Kon-Tiki - Thor Eyerdhal

Thör Eyerdhal in the seventies. He was, despite his disputed theories, a great experimental archaeology pioneer. Kon Tiki in Olso Museum.

Thör Eyerdahl, born in Norway in 1914 and died in 2002, was one of the great pioneers of a new form of science that has since flourished: Experimental Archeology. An ethnologist by training, he quickly became interested in the migratory movements of the peoples of the Pacific, studying Polynesians and South Americans. It was soon controversial for his theory that the South Pacific and Polynesia were colonized by South Americans, while the opinion gained in the scientific community was a colonization coming from South-East Asia. Today, we would proceed by taking samples and analyzes adn. At the time (1946), he had no other possibility to support his theory than to put it into practice by constructing a raft of trunks of balsa, built with smart and a prehistoric technique but whose know-how Was partially transmitted in some lacustrine production (to the Andean lake titicaca for example).

The Kon-Tiki (in reference to Con Tiki Viracocha, the sun god of the Incas) had a sail, a hut, and was just enough room for a crew of 6 men, researchers like him, enthusiastic about the idea project. Its financing is largely personal and on funds of scientific sponsorship, because the scientific community does not provide any assistance, even treating its project of smuggling and predicting a failure. However, after an epic film trip that lasted three months, it finally fails to the touamotu, becoming the day in the world-famous landemain (his work that describes the expedition participates greatly), but always met the skepticism of a major part of the The scientific community, whose researches will end in much later on.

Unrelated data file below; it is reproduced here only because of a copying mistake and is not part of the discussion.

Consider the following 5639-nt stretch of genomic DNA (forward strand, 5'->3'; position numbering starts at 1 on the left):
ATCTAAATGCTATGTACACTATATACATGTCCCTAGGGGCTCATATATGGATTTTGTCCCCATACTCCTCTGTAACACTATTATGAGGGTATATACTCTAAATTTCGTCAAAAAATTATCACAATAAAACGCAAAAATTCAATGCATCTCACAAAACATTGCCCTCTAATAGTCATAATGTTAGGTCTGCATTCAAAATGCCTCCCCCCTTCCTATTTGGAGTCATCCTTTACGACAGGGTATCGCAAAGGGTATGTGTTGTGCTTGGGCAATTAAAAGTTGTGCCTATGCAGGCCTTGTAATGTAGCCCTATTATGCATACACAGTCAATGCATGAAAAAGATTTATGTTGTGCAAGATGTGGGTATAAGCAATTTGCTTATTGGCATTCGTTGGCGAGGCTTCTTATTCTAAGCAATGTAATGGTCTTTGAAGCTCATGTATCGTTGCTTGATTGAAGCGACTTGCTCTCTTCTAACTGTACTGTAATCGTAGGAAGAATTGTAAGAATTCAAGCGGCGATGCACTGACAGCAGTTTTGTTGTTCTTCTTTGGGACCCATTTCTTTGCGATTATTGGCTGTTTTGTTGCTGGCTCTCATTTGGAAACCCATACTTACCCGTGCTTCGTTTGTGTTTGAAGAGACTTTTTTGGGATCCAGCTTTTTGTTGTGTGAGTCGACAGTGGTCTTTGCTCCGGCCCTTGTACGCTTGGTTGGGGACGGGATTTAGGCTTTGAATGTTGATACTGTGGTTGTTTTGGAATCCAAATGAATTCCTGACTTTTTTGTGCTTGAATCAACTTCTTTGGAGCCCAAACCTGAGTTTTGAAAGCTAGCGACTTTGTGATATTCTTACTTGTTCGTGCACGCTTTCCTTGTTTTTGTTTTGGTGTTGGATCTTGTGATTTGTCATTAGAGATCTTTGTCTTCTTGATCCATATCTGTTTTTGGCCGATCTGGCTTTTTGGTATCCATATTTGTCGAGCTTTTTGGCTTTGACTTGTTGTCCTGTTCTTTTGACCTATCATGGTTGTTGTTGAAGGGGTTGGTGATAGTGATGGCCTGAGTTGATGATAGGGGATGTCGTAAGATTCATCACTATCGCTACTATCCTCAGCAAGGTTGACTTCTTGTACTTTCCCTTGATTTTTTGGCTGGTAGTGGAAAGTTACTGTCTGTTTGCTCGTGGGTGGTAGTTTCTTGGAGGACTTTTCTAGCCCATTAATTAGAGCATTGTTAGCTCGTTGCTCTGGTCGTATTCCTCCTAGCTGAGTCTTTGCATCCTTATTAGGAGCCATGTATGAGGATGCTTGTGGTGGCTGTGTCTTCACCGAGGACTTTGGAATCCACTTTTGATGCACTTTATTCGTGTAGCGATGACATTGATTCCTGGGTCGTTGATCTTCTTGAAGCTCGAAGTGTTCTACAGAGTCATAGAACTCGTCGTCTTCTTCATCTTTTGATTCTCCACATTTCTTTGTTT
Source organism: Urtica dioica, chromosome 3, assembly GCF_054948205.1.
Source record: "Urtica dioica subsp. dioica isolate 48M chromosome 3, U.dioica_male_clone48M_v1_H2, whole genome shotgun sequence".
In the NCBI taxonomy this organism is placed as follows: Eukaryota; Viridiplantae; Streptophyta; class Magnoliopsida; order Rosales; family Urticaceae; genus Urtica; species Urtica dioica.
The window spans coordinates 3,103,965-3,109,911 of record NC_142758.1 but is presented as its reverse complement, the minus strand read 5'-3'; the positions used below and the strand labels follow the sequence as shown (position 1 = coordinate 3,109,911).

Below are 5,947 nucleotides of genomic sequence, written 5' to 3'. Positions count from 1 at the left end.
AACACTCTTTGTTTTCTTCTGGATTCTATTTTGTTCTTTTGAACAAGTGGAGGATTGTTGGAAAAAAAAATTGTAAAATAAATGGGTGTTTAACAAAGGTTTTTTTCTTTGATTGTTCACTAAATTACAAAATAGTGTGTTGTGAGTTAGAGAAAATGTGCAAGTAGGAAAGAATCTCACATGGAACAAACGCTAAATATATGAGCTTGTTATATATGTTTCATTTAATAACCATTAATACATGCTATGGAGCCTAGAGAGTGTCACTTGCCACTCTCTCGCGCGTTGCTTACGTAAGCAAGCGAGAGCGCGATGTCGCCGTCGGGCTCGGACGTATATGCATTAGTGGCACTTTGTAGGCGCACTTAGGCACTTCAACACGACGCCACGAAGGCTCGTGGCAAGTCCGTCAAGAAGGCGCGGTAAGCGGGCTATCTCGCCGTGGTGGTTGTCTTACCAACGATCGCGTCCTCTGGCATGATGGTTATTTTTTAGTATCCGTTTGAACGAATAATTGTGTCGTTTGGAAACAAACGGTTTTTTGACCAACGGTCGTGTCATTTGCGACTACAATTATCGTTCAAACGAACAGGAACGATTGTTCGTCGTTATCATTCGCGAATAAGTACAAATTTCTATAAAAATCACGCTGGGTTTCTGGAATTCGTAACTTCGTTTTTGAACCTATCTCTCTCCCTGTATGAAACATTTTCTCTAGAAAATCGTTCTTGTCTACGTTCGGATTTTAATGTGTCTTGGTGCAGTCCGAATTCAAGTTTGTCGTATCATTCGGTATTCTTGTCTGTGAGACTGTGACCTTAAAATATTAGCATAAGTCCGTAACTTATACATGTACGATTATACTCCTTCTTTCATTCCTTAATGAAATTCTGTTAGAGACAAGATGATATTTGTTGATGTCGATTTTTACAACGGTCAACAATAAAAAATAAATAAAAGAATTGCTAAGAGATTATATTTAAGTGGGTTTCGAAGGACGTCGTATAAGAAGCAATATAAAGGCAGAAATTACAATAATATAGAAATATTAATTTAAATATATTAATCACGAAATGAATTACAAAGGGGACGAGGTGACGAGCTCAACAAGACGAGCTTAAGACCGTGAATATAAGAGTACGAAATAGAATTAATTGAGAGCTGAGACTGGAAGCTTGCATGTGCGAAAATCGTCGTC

Propagated on the international stage, Thör Eyerdahl now has all the necessary funds to continue his research in experimental archeology. After his excavation and research campaigns in the Galapagos and the Easter Island, he devoted himself to a new expedition, this time aimed at proving that the ancient Egyptians could have crossed the Atlantic and influence prehistoric Amerindian civilizations. The negroid face of an Olmec god, the graduated pyramids, in fact advocate for a valuable part of the historians the theory of a civilization at the origin of all others, probably based in the basin of the Indus, and then colonizing Mesopotamia and finally Egypt.

To do this, he built a new boat, this time with papyrus, with bipod mast and other characteristics of the old dynasties (2500 BC). The Râ I left in 1969, crossing the Mediterranean, then starting Its journey in the Atlantic, but it is a failure. The papyrus becomes impregnated and loses its buoyancy. In 1970, he re-experimented this time from Morocco with the Ra II, and ended, following the sea currents, by touching the ground with the barbade, proving his theory again, at least on the experimental level. It is known today with the comparative studies of the DNA strains that the first pyramids with degree are local creations, sui-generis, and the same with those of Egypt. The myth of the first civilization is today discredited.

In 1977, when the celebrated scientist (who flies to Captain Cousteau), now turns 63, he built the Tigris, a large raft of reeds, to prove the connections between the Mesopotamia of Sumerians and Africa The northeast and the Indian Ocean and in particular the valley of the Indus. He sailed to the horn of Africa, crossing the Red Sea well, but was burnt by his international crew in Djibouti, under the aegis of the researcher, in protest of the war raging on the spot. Eyerdahl grew more and more with the international organizations as limiting of the peace and ecologist. His last scientific theories concerning the mythical ancestors of the old Swedes did not receive much credit from the specialists. Nevertheless, his commitment and his media prowess earned him world fame and 11 honorary doctorates from major American and European universities. His legacy continues to emulate, even though science, with modern technological means, has immensely progressed since and reversed many of its theories
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Tigris Tenerife

The Tigris reed boat model at the Tenerife museum